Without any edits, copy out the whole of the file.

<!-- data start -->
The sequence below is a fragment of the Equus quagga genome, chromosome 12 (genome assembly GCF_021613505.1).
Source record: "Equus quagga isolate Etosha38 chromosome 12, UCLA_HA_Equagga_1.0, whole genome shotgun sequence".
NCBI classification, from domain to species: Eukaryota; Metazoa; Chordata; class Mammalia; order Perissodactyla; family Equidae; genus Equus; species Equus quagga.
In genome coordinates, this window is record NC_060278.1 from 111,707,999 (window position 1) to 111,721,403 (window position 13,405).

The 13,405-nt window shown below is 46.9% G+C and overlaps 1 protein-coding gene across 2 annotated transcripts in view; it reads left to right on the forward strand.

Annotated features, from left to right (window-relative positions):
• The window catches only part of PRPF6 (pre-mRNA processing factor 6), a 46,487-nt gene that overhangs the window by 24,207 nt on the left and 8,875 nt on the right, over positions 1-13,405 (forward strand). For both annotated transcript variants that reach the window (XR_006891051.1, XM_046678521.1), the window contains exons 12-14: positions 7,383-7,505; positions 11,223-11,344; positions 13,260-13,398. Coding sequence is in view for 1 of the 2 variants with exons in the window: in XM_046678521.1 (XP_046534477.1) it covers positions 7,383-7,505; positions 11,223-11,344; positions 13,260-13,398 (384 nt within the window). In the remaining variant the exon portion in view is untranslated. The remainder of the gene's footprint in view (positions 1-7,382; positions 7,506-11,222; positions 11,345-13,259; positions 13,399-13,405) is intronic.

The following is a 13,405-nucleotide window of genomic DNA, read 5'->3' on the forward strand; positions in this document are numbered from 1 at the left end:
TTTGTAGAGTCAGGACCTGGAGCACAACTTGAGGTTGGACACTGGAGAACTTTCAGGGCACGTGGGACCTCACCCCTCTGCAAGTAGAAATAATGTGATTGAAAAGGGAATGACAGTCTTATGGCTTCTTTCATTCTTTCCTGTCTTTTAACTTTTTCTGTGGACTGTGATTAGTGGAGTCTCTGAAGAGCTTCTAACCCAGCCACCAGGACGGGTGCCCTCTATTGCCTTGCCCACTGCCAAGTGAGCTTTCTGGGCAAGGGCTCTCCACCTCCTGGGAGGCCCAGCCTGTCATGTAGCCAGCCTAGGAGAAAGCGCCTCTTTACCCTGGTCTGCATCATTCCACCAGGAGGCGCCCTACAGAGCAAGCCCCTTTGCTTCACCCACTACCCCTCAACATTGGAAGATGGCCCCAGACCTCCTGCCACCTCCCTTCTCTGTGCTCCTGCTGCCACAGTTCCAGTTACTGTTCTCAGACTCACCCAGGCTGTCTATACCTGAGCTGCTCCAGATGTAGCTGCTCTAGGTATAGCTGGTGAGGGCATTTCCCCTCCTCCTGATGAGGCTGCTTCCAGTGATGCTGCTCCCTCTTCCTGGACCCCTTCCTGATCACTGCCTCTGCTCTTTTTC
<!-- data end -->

The sequence below is a fragment of the Equus quagga genome, chromosome 12 (genome assembly GCF_021613505.1).
Source record: "Equus quagga isolate Etosha38 chromosome 12, UCLA_HA_Equagga_1.0, whole genome shotgun sequence".
NCBI classification, from domain to species: Eukaryota; Metazoa; Chordata; class Mammalia; order Perissodactyla; family Equidae; genus Equus; species Equus quagga.
In genome coordinates, this window is record NC_060278.1 from 111,707,999 (window position 1) to 111,721,403 (window position 13,405).

The 13,405-nt window shown below is 46.9% G+C and overlaps 1 protein-coding gene across 2 annotated transcripts in view; it reads left to right on the forward strand.

Annotated features, from left to right (window-relative positions):
• The window catches only part of PRPF6 (pre-mRNA processing factor 6), a 46,487-nt gene that overhangs the window by 24,207 nt on the left and 8,875 nt on the right, over positions 1-13,405 (forward strand). For both annotated transcript variants that reach the window (XR_006891051.1, XM_046678521.1), the window contains exons 12-14: positions 7,383-7,505; positions 11,223-11,344; positions 13,260-13,398. Coding sequence is in view for 1 of the 2 variants with exons in the window: in XM_046678521.1 (XP_046534477.1) it covers positions 7,383-7,505; positions 11,223-11,344; positions 13,260-13,398 (384 nt within the window). In the remaining variant the exon portion in view is untranslated. The remainder of the gene's footprint in view (positions 1-7,382; positions 7,506-11,222; positions 11,345-13,259; positions 13,399-13,405) is intronic.

The following is a 13,405-nucleotide window of genomic DNA, read 5'->3' on the forward strand; positions in this document are numbered from 1 at the left end:
TTTGTAGAGTCAGGACCTGGAGCACAACTTGAGGTTGGACACTGGAGAACTTTCAGGGCACGTGGGACCTCACCCCTCTGCAAGTAGAAATAATGTGATTGAAAAGGGAATGACAGTCTTATGGCTTCTTTCATTCTTTCCTGTCTTTTAACTTTTTCTGTGGACTGTGATTAGTGGAGTCTCTGAAGAGCTTCTAACCCAGCCACCAGGACGGGTGCCCTCTATTGCCTTGCCCACTGCCAAGTGAGCTTTCTGGGCAAGGGCTCTCCACCTCCTGGGAGGCCCAGCCTGTCATGTAGCCAGCCTAGGAGAAAGCGCCTCTTTACCCTGGTCTGCATCATTCCACCAGGAGGCGCCCTACAGAGCAAGCCCCTTTGCTTCACCCACTACCCCTCAACATTGGAAGATGGCCCCAGACCTCCTGCCACCTCCCTTCTCTGTGCTCCTGCTGCCACAGTTCCAGTTACTGTTCTCAGACTCACCCAGGCTGTCTATACCTGAGCTGCTCCAGATGTAGCTGCTCTAGGTATAGCTGGTGAGGGCATTTCCCCTCCTCCTGATGAGGCTGCTTCCAGTGATGCTGCTCCCTCTTCCTGGACCCCTTCCTGATCACTGCCTCTGCTCTTTTTC